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The best way to avoid bankruptcy is to start creating good financial habits now so you don’t have to pay for bad habits (literally and figuratively) later. This list of important financial habits to establish will be your guide to taking financial responsibility into your own hands and experiencing financial freedom.

Live Within Your Means

Living within your means should be your number-one priority. If you spend more than your income, you will incur debt. If you are already trying to get out of debt, you should be dedicated to avoiding living beyond your means. If you find yourself chronically spending more than your income each month, consider which big monthly expense you can eliminate or reduce. You should also try not to rely on credit cards for money because eventually you will have to pay that money back.

Establish The Habit of Saving

Saving can be one of the most difficult tasks, but it is the second-most important habit to establish. Typically, people need to have three separate savings buckets. One as an emergency reserve, perhaps six to 12 months of living expenses in case you lose your job or get sick, a second reserve fund for large purchases like cars, houses, major appliances, etc, and finally a retirement fund.

Track Your Spending

You can’t reduce your spending until you know how and where you’re spending, and for that reason alone, it’s essential to track your spending. Establishing this habit will also help you should you need to submit a financial report or record for any reason (hello taxes!)

Avoid Foolish Expenses

It’s easy to see how moving into a cheaper apartment may save you a lot but small expenditures add up to big digits too. So where can you cut back? Try buying generic instead of brand-name products, avoiding waste, resisting trendy items, reusing or repairing items, carpooling and bringing lunch to work if you can. Purchasing luxury items- and trying to justify the purchase is a trap that many fall into too. A lot of people say, “oh it’s always good to buy the best quality,” but if that’s not actually accompanied by frugality in terms of the amount of things you buy, it won’t result in any savings.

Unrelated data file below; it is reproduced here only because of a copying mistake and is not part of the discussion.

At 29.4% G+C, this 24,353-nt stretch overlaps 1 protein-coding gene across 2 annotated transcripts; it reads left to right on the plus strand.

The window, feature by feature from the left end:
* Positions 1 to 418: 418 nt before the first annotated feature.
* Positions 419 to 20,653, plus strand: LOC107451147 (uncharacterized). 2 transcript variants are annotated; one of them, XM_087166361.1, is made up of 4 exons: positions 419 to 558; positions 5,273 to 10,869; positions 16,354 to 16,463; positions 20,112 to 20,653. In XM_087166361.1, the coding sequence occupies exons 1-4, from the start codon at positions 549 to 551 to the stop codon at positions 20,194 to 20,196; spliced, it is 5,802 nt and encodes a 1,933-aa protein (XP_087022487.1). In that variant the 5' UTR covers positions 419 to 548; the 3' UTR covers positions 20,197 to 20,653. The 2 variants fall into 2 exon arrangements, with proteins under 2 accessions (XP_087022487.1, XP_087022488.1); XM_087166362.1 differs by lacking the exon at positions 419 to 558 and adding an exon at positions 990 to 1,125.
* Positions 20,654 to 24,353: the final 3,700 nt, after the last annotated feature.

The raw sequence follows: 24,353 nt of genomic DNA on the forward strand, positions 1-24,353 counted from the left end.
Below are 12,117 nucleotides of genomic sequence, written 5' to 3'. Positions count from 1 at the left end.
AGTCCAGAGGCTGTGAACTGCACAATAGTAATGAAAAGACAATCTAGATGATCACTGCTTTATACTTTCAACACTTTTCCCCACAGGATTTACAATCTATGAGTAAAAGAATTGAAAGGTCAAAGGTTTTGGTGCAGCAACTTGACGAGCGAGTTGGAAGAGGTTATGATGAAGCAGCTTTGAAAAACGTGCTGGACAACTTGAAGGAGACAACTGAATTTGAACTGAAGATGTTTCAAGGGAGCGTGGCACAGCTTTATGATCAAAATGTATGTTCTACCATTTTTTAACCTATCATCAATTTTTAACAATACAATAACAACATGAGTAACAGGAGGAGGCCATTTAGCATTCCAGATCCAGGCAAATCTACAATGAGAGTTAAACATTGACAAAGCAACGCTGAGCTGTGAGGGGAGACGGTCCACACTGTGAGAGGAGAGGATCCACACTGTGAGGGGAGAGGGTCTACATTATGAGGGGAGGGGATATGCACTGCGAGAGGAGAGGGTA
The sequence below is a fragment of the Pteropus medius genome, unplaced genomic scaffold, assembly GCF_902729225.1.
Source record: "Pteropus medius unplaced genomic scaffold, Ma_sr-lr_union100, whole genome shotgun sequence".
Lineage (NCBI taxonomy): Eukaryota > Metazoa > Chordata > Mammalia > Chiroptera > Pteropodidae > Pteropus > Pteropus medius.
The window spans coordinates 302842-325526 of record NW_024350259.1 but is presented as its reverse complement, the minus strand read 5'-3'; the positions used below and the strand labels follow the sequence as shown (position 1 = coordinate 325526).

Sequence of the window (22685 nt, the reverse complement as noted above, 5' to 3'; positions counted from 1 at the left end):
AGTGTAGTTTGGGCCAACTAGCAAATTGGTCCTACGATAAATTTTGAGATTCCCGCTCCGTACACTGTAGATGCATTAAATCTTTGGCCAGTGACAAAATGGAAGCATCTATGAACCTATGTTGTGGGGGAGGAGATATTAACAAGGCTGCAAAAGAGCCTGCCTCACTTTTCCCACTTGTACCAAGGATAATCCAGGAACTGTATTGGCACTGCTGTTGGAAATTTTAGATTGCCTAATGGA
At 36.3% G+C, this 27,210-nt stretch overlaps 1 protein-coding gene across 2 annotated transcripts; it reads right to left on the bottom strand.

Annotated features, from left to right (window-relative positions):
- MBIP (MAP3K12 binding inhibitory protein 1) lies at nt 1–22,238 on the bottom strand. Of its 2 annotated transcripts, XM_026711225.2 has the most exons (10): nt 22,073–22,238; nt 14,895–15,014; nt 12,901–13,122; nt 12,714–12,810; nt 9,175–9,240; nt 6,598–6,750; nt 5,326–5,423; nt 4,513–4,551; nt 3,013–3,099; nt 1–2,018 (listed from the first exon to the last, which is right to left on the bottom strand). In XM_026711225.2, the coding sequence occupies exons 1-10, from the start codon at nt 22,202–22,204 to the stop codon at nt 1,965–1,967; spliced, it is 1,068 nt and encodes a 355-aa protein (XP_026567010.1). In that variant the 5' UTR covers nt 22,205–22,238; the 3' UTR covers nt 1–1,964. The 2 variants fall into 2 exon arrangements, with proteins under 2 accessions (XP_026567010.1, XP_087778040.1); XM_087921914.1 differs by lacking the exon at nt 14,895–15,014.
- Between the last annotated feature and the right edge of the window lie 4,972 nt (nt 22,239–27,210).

Budget

In the pursuit of reduced spending, setting budgets only works if your budgets are realistic and thorough. Establish specific budget numbers for fluid categories that are feasible so that you’re not constantly blowing through them. You should be practical about the budget numbers you set for yourself, and also sensible about how you spend.

Decrease Your Debt

Typically people have either mortgage debt, credit card debt, or school debt. In all cases, making a payment plan and sticking to it is essential to restoring your balance. Pay more than the minimum or else you will find it very hard to make progress. Make your payments on time to avoid late fees. Have debt payments automatically paid from your bank account when you get your paycheck so your money doesn’t burn a hole in your pocket. If you get a bonus, pay off some debt. It’s especially important to have a plan to pay school debt down, because a borrower can’t duck it, even in distress. Federally guaranteed student loans are not dischargeable in bankruptcy, so anyone taking on school debt should have a plan from day one to get rid of it, and that should be prioritized over saving for retirement.

Pay Your Credit Card Balances In Full Each Month

If you have the financial means to do so, it’s almost always better to pay off your complete credit card balance each month then make the minimum monthly payment. An exception might be just making sure you have some cash for emergencies. Paying interest on a balance won’t help your credit score or your net worth. It may take some time to get there if you’re carrying a high balance already but to ensure you’re living within your means, make an effort to avoid purchases you can’t pay off within the month.


If you want to learn more about how to avoid bankruptcy or to get out of debt contact Citizen’s Law Group today!

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